July 15, 2016
Sharing space with an Obama bobblehead and an array of African art on Rajendra Ramoon Maharaj’s desk at Freedom Theatre is a chunk of concrete, about six inches in diameter. It’s an unlikely souvenir of the New York-based theater director’s time with the historic North Philly company, where he’s serving as guest artistic director this season.
This bit of detritus flew off of a bulldozer in the block-square construction site across Broad Street and nearly struck Maharaj in the head.
“I think I must be on the right track,” he said, “if the universe is saying, ‘Keep your head up and keep going.’”
That’s one way to interpret a near-death experience with a chunk of rock. But its continuing presence on Maharaj’s desk is a reminder of the extremely close-to-home motivation behind his interpretation of Vinnette Carroll’s 1971 musical review “Don’t Bother Me, I Can’t Cope,” which opens at New Freedom on Thursday night.
Maharaj’s take on the show, conceived by Carroll with book, music and lyrics by Micki Grant, is set at that construction site across the street, where Temple University tore down the abandoned William Penn High School and is building a new athletic field for its students.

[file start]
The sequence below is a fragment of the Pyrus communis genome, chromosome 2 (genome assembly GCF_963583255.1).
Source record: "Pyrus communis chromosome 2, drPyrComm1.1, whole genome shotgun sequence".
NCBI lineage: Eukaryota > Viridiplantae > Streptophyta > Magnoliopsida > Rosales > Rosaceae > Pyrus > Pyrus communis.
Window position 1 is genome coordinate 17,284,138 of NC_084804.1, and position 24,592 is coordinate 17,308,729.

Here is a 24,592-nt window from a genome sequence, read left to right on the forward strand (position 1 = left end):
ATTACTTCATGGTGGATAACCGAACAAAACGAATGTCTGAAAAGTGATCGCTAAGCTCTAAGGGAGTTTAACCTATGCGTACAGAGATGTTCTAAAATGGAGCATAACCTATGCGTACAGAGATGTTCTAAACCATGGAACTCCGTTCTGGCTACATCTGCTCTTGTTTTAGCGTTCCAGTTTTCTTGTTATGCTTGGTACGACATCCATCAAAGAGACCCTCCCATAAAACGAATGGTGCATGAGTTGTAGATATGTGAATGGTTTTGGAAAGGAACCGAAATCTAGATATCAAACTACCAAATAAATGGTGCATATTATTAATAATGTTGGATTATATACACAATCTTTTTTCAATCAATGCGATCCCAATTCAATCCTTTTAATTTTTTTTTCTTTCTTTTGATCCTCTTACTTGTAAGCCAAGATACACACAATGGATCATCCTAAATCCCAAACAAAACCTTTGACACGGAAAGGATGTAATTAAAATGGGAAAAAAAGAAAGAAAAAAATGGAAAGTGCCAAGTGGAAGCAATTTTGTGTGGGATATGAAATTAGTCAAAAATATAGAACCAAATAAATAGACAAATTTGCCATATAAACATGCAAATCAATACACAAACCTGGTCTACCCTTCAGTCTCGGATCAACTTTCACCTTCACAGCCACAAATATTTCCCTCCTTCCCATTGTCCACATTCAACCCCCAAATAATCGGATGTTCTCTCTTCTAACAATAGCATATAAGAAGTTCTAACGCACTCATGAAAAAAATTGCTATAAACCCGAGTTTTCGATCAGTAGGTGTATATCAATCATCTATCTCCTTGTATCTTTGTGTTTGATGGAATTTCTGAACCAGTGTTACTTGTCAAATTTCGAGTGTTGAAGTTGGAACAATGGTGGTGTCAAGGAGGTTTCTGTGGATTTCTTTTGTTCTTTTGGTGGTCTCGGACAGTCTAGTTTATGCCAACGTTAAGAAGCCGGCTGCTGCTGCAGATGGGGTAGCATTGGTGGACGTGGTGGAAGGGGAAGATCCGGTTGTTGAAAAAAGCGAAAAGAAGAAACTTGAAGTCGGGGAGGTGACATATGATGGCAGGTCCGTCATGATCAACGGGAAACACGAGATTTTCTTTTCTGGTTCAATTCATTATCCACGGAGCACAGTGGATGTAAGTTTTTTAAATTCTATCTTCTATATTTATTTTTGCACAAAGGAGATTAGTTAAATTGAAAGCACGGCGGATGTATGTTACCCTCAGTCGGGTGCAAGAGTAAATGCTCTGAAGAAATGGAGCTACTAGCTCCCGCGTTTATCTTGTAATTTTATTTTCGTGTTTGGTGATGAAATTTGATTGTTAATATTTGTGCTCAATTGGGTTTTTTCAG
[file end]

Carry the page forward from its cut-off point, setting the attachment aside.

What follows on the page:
“The buildings are changing, but there’s a collective consciousness about keeping the history alive.” —Sandra Norris Haughton
“I got my union card here 15 years ago,” said Maharaj. “Temple was a presence then, but it’s amazing to see the amount of the city that they’ve bought and continue to buy. This was a community before it was a campus, and it still is. I think William Penn High School is a metaphor for the relationship that many people in this area feel with Temple: that it’s a separate city, its own entity that continues to exist in this community but not exist.”
Through the window of her own office two floors below, New Freedom Executive Producing Director Sandra Norris Haughton looks directly out on what is now an empty lot, surrounded by chain-link fencing and crawling with construction vehicles. Thinking back to her own student days in the 1970s, she recalls protesting Temple’s incursions into the neighborhood then. “Now it’s 40 years later and nothing has changed. They’re still tearing down the neighborhood.”
Not that the view was much better before. Haughton, who is also the founder and president of the Camden-based historic preservation nonprofit Heritage Collaborative, makes it clear that William Penn wasn’t exactly an architecturally significant hill to die on. “I was never a fan of William Penn High School,” she said. “It looked like a prison. I think they were training our young people to be used to a prison environment with the little windows and security. So in a way, it looks better, but I don’t think Temple should be able to just come in and buy up the neighborhood and not be accountable.”